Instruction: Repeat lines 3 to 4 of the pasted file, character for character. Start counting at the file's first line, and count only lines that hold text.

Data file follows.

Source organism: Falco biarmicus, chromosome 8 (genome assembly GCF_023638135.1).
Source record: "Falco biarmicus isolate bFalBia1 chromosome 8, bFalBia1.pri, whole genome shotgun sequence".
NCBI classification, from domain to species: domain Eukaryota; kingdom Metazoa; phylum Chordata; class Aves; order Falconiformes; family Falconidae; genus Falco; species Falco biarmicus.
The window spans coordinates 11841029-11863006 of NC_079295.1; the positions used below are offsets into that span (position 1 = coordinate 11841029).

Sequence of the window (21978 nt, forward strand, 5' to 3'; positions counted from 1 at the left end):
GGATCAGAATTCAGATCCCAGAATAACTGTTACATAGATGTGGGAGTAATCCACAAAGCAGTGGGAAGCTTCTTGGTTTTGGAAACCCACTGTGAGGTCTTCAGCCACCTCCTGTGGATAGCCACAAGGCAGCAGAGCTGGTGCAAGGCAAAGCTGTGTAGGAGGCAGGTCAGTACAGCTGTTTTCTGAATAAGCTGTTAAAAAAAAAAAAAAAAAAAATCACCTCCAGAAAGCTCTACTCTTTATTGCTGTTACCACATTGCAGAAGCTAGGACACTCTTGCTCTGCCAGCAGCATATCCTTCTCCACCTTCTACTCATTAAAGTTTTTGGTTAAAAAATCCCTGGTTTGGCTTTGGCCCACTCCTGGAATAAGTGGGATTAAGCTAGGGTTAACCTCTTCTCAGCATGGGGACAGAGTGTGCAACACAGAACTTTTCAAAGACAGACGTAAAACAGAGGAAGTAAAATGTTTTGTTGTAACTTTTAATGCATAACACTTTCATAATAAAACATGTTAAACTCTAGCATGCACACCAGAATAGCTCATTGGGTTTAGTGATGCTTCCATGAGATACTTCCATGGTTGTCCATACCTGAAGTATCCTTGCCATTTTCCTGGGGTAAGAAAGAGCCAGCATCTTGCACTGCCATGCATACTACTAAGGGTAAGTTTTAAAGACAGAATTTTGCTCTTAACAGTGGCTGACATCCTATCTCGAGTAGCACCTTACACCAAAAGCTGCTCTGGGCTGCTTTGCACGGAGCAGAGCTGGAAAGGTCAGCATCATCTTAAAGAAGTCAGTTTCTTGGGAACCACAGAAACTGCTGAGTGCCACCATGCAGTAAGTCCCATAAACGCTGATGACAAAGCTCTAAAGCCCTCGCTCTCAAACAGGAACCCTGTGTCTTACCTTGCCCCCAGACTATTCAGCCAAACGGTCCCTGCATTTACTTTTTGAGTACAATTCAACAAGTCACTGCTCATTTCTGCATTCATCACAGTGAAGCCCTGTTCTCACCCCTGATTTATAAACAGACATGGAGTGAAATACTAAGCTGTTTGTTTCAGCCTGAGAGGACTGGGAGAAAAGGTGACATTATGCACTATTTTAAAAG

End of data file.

NCBI classification, from domain to species: domain Eukaryota; kingdom Metazoa; phylum Chordata; class Aves; order Falconiformes; family Falconidae; genus Falco; species Falco biarmicus.
The window spans coordinates 11841029-11863006 of NC_079295.1; the positions used below are offsets into that span (position 1 = coordinate 11841029).